Yahoo CEO Carol Bartz Gets Her Walking Papers
By Allison M. Dickson 4 years ago
After two and a half years, Yahoo Inc CEO Carol Bartz was invited to step down with another year left on her contract. The decision from the company's independent board of directors came like a bad breakup: via phone call. At least it wasn't a text message, or a buzz from Yahoo Chat.
Reasons for Bartz's termination stem from several missteps, namely her inability to rescue the stumbling internet giant from the shadows of newer and brighter competitors, Google and Facebook, who continue to dominate the internet ad market that Yahoo pretty much owned back in the 90s. Also contributing to her demise was a shoddy handling of the company's dealings with its lucrative Asian assets, Yahoo Japan and Chinese online commerce site, Alibaba. According to the Wall Street Journal, Yahoo's sites saw a thirty-three percent dip in U.S. visitors since Bartz stepped into her post, and in the wake of her departure stock prices have risen over six percent. Ouch.
In the meantime, the company has appointed its Chief Financial Officer Tim Morse to hold the top spot until they can find their fourth CEO in three years. Word also has it they will be bringing in a team of financial consultants to perform a "strategic review," which is not quite on par with the Bobs from Office Space, but close enough. The main goal of the review would be to determine whether Yahoo should more aggressively seek out a buyer, or decide what other companies they can acquire in order to remain somewhat relevant. Their past (failed) attempts at acquisitions have included online coupon giant, Groupon, as well as mega-blog Huffington Post and location-based social media site Foursquare. Currently, they're throwing in a bid to buy up video streaming site Hulu LLC. Despite its sagging revenues and stock prices, the company did turn a billion dollar profit last year and is not exactly hurting for cash. Yahoo hopes with the right leader at the helm, they'll be able to make the most of that money and actually do something innovative for the first time in fifteen years.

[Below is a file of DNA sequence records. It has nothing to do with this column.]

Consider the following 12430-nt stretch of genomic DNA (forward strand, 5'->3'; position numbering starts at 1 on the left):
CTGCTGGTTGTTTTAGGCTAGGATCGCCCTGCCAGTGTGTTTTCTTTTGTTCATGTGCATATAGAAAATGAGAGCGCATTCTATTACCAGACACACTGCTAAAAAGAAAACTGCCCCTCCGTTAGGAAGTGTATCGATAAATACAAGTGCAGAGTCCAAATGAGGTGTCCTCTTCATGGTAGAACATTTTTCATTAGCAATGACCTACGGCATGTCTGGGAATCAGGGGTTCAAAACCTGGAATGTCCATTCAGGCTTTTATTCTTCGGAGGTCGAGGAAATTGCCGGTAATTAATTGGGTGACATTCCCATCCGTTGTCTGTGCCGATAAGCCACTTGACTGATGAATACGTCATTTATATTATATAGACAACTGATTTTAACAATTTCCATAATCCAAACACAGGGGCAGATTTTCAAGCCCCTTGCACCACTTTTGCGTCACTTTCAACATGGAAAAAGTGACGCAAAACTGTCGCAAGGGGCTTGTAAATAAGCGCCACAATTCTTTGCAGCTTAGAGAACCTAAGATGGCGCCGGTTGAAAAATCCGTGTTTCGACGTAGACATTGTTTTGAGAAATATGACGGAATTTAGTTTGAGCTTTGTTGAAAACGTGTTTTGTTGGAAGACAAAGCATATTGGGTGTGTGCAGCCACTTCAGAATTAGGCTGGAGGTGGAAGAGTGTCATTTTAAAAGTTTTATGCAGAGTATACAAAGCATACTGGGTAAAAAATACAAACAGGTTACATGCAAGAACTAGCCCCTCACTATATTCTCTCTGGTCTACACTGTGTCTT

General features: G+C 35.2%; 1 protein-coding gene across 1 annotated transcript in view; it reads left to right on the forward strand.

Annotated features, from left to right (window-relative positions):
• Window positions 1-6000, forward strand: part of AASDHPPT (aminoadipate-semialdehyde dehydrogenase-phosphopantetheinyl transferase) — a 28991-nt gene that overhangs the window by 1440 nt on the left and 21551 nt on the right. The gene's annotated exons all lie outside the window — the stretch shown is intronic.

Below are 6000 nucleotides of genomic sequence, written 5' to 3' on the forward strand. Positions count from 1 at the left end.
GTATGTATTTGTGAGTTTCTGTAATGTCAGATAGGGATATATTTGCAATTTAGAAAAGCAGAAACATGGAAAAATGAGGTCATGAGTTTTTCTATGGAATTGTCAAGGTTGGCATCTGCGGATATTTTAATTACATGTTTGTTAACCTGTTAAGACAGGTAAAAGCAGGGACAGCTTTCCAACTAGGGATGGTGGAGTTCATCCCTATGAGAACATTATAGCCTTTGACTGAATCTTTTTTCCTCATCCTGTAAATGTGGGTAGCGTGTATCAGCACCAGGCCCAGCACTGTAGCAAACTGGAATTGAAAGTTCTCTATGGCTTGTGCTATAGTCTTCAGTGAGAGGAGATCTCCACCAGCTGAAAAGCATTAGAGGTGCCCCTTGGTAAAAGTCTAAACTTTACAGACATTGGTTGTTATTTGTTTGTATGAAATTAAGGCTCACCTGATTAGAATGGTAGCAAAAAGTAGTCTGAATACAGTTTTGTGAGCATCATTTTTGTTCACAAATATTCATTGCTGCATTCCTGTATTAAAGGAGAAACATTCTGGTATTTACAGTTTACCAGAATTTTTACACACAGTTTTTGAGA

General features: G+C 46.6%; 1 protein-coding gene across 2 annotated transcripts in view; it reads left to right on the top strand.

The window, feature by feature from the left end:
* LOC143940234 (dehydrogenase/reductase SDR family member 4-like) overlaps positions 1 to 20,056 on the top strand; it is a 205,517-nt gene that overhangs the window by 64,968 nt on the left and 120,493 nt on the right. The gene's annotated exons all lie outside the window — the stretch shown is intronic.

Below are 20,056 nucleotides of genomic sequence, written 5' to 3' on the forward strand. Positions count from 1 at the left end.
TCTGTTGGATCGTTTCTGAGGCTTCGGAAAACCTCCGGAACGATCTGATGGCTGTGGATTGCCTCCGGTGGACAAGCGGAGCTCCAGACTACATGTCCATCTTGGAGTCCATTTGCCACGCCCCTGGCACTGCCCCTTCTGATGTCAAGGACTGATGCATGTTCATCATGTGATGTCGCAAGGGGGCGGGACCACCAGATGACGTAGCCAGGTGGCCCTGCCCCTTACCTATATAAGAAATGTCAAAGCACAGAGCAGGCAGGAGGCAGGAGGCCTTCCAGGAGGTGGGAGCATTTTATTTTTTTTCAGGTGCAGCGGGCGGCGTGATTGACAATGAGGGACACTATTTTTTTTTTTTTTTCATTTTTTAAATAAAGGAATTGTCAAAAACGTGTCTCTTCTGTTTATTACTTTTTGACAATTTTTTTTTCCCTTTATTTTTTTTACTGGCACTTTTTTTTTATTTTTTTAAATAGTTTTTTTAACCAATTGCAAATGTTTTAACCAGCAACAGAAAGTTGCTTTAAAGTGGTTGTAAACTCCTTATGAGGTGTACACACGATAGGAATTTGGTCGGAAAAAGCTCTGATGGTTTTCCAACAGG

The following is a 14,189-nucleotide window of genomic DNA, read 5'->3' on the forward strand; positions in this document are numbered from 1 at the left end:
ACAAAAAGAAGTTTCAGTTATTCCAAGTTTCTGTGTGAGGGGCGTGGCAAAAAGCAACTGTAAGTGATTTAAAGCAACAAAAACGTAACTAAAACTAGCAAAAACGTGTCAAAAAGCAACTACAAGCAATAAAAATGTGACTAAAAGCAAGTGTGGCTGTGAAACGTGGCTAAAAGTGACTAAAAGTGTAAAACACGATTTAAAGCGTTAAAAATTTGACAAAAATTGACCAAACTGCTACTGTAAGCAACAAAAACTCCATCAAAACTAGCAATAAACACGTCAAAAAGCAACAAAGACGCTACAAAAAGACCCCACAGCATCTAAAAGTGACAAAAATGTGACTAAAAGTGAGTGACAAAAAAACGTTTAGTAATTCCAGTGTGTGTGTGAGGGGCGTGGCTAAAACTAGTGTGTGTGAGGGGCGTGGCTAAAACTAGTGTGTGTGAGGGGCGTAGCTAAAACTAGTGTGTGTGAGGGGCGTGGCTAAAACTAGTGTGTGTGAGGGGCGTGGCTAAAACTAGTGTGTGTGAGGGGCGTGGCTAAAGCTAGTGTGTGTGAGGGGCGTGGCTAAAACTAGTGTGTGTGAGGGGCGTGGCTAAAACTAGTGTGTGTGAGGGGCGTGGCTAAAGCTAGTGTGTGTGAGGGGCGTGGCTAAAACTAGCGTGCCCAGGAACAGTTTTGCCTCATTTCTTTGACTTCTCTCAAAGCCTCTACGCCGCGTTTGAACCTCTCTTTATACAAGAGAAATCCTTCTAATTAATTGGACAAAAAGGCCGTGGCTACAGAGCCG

Those who are left with any lingering questions as to this troubled company's future can direct them to Yahoo Answers.